Planning out exactly how the alliance will work is the next step. You and your partner should clearly outline what each party is going to be responsible for and how results are going to be monitored. Be sure to discuss the costs involved in the alliance and make sure that each party has a clear understanding of what all of the costs will be. Here are some ideas to consider.
- Ask your partner to display your literature and/or products. A Realtor may be able to display brochure from a mortgage broker in their office or include it in the packet of information they present new clients.
- Ask your partner to link to your website from theirs. An accounting firm may be able to place a link to your financial planning practice on their website.
- Include your brochure in a partners mailings. A delivery company might be willing to include your brochure in the invoices they send to their customers each month.
- Develop joint marketing materials that promote both businesses and share the expenses of implementing the plan. For example, a handyman and a landscaper may develop a direct mail piece that promotes both companies and then each company can contribute to the mailing expenses.
- Develop a “preferred partner” program that offers customers a financial incentive to buy products in tandem from two companies at once. For example, a car dealership might form a partnership with a service station and offer maintenance bundled with the purchase price of a car. A health club may offer a joint membership to a local tennis or pool club.
- Develop a seminar with another business – develop a educational seminar program with a business in your industry and then market the events as a team.
- Publish news about the businesses you have developed an alliance with.
- Introduce your new partners to your key clients. Perhaps you can invite your partner to events you are involved in.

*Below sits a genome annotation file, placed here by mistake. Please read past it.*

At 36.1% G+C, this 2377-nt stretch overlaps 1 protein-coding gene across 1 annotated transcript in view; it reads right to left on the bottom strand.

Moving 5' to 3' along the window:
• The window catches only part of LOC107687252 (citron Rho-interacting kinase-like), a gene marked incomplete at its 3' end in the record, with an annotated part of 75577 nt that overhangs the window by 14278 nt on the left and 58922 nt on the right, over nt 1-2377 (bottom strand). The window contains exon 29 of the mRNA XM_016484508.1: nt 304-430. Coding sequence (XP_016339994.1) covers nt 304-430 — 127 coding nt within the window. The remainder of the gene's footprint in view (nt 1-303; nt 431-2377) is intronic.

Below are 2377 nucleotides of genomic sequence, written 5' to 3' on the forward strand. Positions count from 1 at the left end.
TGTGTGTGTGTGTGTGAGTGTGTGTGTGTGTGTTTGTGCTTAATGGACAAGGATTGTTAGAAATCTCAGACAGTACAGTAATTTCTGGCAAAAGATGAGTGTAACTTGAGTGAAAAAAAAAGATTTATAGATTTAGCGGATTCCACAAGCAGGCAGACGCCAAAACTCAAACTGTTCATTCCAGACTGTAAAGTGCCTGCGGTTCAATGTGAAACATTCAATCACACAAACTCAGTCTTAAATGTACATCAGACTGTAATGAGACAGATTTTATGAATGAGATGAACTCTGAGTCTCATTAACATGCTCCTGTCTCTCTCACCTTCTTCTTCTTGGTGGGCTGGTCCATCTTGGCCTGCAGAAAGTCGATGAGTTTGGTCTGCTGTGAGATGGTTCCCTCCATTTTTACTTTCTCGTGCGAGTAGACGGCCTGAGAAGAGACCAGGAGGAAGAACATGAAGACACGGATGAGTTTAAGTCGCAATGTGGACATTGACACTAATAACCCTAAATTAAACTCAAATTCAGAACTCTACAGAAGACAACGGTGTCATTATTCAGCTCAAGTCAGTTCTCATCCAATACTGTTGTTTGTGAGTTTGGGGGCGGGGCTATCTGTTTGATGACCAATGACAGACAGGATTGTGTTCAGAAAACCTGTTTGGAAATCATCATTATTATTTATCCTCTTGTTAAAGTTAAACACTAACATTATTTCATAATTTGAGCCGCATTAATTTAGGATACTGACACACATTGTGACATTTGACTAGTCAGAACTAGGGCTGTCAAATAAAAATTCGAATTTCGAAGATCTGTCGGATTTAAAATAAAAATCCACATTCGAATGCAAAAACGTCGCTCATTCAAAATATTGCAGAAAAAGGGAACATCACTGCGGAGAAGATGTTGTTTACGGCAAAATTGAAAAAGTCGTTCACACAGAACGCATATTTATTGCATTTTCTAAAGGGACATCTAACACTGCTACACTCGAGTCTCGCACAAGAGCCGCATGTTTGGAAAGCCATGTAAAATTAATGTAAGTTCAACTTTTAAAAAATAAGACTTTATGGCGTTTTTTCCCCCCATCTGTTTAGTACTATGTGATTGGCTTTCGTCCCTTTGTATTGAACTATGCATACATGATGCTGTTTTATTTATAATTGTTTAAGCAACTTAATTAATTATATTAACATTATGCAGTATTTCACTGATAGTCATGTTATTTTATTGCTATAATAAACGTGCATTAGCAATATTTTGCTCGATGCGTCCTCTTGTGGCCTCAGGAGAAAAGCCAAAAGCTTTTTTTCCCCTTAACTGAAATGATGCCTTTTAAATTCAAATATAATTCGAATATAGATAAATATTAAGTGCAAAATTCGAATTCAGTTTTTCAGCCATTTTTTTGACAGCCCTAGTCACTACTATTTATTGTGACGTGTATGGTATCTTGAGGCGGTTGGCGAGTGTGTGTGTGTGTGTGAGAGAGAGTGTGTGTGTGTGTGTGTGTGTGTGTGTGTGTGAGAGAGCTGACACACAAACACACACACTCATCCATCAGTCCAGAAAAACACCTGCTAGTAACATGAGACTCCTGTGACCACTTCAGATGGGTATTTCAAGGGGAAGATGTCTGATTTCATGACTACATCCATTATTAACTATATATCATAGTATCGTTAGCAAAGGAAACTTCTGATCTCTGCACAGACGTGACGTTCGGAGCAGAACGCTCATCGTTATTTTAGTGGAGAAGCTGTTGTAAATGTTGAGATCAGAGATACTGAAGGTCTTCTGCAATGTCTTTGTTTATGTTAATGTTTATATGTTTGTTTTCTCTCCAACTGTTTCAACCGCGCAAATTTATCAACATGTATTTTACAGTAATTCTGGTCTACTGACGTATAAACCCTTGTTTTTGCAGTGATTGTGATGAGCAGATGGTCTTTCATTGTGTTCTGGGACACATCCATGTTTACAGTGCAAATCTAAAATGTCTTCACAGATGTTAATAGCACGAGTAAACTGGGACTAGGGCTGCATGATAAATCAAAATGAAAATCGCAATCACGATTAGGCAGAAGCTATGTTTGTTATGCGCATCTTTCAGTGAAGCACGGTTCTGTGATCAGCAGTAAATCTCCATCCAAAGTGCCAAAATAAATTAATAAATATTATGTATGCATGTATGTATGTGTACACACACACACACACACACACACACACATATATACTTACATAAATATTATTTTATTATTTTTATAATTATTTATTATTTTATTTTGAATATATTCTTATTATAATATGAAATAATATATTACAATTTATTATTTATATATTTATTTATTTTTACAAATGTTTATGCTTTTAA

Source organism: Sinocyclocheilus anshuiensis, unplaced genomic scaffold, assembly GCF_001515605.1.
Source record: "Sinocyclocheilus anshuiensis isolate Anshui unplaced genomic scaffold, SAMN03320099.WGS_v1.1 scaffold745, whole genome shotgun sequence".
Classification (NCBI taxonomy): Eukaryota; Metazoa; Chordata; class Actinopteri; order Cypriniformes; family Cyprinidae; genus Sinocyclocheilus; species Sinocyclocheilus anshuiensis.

- Serve as a sponsor for events your partners are involved in.
Once you have set up your alliance and implemented your plan, it is critical that the lines of communication stay open and that you pay attention to the relationship you have formed. Check in with your partner to make sure they are happy with the way things are going.
Set up a weekly meeting or conference call with your partner and go through a progress report. You may also find it helpful to create a “report card” for your project before it begins. Base your report card on the goals you laid out early in the relationship and then revisit it over time. By laying out the goals in advance, each person involved with the project will understand what is expected of them. In addition, it is harder to ignore setbacks and bumps in the road if expectations are fully developed and everyone is on the same page before the project begins.
The most common mistakes involve failing to clearly communicate through each stage of the alliances growth. Think about the overall value proposition, where each parties goals are aligned and mismatched, the level of commitment or excitement from each party. Always think about how the alliance can become a win-win for everyone involved. If you do not think you can really add value, don’t participate because you do not want to damage your credibility. Finally, if the alliance simply does not add measurable value to your business, do not participate.
Creating these formal alliances will help you develop and strengthen the relationships you already have. Power networkers can create multiple alliances with multiple members of their network. These alliances have the added benefit of allowing you to add value to a number of businesses without having to actually give specific referrals to a number of businesses individually.